Soya: good or bad for you?

Soya can help prevent cancer – yet some research suggests it actually raises the risk. So should we be eating it or not? By Helen Brown

There was an awkward pause on the phone the day before my last dinner party. A friend called to check details of my promised Chinese extravaganza. "Because the thing is," she mumbled, "we're trying for a baby and I read that tofu can lower men's sperm counts. So would you mind keeping it off the menu, just to be on the safe side?" This was news to me. I'd come to think of tofu – of all soy products – as health-boosting "superfoods". Weren't they meant to lower cholesterol, help with menopausal symptoms and help us resist all sorts of cancer? "Oh no," said another guest the following evening. "I heard that soy causes cancer and alzheimer's as well as interfering with fertility."

Our confusion is understandable. Over the past decade a range of scientific studies conducted around the world have concluded that these tasty little East Asian beans (and the many products derived from them) might help prevent or cause all manner of life-threatening or undesirable conditions. So last year's "lowered sperm count" story (based on a study of the diets of 99 men by the Harvard School of Public Health) have just been counterbalanced by the results of research conducted by scientists from the Vanderbilt University school of medicine in Nashville, Tennessee, who studied the diets and health of 68,412 women aged 40-70 in Shanghai and found that those in the top third of soy food intake reduced their risk of bowel cancer by 30 per cent. Separate research from Taiwan last month also suggested that soy supplements could be used to ease menopausal symptoms instead of hormone replacement therapy, which has been linked to cancer.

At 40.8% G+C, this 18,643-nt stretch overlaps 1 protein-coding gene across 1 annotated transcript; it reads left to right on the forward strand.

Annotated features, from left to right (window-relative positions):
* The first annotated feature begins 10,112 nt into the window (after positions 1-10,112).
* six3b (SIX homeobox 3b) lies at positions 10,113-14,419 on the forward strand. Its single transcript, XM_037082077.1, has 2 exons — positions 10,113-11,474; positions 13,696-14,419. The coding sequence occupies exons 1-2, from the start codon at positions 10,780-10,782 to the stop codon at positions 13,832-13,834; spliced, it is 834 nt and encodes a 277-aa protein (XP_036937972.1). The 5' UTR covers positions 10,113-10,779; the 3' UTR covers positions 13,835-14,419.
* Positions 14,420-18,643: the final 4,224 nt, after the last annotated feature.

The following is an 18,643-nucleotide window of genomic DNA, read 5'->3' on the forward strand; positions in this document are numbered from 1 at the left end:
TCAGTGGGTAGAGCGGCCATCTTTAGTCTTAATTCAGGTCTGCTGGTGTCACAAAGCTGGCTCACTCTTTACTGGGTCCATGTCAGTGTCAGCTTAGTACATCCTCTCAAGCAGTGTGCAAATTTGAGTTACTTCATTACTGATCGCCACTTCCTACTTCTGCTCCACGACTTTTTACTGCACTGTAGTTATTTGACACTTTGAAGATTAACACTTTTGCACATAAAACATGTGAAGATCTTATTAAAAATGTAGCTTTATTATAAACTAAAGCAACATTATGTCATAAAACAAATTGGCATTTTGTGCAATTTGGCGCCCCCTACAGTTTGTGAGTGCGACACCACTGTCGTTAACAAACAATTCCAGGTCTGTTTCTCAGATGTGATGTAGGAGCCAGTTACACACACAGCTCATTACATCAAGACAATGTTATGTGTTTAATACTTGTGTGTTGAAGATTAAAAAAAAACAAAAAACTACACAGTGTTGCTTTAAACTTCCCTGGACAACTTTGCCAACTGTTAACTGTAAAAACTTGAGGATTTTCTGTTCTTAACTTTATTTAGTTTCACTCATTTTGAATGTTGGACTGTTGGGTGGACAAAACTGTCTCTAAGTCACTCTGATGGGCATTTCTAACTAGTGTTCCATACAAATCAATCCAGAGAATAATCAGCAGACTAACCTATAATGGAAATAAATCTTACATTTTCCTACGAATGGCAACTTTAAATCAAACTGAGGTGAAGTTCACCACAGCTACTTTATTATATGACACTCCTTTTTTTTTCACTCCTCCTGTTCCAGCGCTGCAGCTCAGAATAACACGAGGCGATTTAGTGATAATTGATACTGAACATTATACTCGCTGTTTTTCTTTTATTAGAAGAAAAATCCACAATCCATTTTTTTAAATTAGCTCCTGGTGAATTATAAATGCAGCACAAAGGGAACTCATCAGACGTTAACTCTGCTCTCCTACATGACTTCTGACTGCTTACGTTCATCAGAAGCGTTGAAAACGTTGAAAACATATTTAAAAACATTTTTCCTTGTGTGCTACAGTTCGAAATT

Soy is believed to have an impact on many diseases because it contains isoflavones – phytoestrogens or plant hormones – which appear to act as a much milder form of the primary female sex hormone, oestrogen. And this is where things get tricky, as many human cancers – such as breast cancer – have been linked to high levels of oestrogen, but many scientists also believe that by binding to oestrogen receptors and blocking access from the stronger oestrogens, isoflavones can reduce the risk of hormonal cancers.